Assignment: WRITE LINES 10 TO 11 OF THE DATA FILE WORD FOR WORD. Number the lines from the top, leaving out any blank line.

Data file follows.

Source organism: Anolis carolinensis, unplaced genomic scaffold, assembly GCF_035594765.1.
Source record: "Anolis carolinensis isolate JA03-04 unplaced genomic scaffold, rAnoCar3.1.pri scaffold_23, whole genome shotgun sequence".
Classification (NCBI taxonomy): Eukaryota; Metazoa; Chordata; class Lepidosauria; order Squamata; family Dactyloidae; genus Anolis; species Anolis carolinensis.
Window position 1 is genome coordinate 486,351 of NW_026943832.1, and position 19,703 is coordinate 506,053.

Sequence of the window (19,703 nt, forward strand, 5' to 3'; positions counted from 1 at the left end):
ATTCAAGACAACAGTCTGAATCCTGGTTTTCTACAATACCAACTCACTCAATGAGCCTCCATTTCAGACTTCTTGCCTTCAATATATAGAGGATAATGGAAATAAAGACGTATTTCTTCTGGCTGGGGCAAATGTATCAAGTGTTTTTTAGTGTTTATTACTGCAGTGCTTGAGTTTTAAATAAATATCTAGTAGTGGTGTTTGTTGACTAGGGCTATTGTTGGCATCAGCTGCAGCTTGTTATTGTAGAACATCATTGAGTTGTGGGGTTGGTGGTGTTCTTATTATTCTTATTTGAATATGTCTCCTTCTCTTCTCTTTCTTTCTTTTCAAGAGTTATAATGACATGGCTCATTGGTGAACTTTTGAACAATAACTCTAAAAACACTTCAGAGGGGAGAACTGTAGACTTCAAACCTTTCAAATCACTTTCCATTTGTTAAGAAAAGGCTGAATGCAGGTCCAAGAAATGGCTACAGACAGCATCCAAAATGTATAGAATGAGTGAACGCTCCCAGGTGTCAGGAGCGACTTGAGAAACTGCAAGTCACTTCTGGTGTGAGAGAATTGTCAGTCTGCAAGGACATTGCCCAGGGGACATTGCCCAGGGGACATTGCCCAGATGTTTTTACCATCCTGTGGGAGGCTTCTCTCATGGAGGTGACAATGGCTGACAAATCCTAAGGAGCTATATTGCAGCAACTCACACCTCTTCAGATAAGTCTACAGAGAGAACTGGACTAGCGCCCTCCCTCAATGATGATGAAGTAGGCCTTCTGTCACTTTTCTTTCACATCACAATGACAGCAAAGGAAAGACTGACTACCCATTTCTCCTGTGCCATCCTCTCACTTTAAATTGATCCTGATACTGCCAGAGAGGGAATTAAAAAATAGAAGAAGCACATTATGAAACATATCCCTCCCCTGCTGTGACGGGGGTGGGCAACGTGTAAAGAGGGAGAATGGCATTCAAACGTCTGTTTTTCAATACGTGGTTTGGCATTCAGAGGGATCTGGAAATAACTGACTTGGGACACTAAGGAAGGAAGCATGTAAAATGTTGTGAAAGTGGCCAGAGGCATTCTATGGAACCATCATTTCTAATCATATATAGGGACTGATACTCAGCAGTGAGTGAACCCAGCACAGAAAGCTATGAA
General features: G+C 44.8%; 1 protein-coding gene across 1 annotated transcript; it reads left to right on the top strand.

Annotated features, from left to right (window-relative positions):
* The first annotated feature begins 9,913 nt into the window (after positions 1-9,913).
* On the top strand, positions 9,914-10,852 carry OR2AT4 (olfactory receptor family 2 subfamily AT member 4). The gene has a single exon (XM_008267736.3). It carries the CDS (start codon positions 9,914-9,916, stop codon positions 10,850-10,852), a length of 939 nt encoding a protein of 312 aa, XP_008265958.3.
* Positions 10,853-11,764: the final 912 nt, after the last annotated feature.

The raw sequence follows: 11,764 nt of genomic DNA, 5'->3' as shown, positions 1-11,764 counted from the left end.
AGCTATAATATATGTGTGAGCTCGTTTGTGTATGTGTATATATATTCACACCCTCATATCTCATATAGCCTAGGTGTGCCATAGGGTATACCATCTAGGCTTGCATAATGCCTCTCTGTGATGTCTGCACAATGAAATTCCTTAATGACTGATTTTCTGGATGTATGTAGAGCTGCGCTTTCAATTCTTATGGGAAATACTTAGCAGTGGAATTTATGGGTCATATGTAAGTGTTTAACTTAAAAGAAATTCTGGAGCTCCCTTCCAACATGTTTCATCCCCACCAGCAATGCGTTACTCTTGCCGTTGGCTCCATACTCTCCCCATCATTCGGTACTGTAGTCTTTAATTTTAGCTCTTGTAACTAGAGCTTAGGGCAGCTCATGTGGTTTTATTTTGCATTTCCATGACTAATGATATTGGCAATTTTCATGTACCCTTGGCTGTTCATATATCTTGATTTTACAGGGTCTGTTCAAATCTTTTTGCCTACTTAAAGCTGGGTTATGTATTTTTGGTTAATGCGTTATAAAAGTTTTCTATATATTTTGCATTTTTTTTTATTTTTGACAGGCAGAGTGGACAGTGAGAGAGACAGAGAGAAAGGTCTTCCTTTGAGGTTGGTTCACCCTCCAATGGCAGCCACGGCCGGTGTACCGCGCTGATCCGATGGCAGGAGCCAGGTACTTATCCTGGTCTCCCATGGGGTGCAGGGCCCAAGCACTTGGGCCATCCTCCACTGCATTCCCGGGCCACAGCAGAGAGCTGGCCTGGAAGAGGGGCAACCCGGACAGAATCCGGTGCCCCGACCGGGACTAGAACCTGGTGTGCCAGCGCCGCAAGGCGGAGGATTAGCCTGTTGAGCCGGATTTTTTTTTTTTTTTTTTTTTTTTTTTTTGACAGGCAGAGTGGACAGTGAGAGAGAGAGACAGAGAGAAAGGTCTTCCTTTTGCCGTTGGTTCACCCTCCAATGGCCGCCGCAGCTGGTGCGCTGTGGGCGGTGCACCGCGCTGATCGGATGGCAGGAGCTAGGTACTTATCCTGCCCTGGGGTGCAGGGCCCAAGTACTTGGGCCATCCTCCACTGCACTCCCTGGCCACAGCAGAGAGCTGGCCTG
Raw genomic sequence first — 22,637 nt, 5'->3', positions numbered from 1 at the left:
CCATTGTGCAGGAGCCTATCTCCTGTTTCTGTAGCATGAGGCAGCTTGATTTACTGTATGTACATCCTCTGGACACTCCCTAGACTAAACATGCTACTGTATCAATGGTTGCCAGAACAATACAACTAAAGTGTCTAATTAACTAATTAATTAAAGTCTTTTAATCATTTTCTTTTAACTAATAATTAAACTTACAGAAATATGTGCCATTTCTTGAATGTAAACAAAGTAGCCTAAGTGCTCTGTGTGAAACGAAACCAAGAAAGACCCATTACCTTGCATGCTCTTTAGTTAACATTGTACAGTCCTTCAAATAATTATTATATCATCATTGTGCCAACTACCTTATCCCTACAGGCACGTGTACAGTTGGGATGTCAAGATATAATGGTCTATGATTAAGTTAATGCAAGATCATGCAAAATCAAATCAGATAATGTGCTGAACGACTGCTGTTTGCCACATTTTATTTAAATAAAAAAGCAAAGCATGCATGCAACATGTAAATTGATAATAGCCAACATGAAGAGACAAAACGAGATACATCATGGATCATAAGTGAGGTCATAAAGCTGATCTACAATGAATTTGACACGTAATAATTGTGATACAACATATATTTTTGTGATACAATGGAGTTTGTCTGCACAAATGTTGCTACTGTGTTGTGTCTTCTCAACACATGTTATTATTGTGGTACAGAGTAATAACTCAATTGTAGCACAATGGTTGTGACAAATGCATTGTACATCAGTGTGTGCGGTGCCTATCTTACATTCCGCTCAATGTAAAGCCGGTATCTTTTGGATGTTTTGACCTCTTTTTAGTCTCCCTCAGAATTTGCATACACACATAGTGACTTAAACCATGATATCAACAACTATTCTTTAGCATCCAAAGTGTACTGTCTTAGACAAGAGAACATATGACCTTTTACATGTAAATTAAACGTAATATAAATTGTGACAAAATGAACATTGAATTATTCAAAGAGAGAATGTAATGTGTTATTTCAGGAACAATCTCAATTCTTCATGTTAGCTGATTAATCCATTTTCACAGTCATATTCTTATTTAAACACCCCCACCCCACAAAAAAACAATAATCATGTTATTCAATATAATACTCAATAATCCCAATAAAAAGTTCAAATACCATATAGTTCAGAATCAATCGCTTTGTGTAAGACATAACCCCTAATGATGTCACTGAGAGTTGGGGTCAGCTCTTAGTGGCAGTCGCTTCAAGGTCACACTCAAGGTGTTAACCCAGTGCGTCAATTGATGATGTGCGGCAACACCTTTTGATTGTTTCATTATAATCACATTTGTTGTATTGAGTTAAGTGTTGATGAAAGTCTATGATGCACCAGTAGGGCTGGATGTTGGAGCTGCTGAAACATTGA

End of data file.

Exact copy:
* On the top strand, positions 9,914-10,852 carry OR2AT4 (olfactory receptor family 2 subfamily AT member 4). The gene has a single exon (XM_008267736.3). It carries the CDS (start codon positions 9,914-9,916, stop codon positions 10,850-10,852), a length of 939 nt encoding a protein of 312 aa, XP_008265958.3.
* Positions 10,853-11,764: the final 912 nt, after the last annotated feature.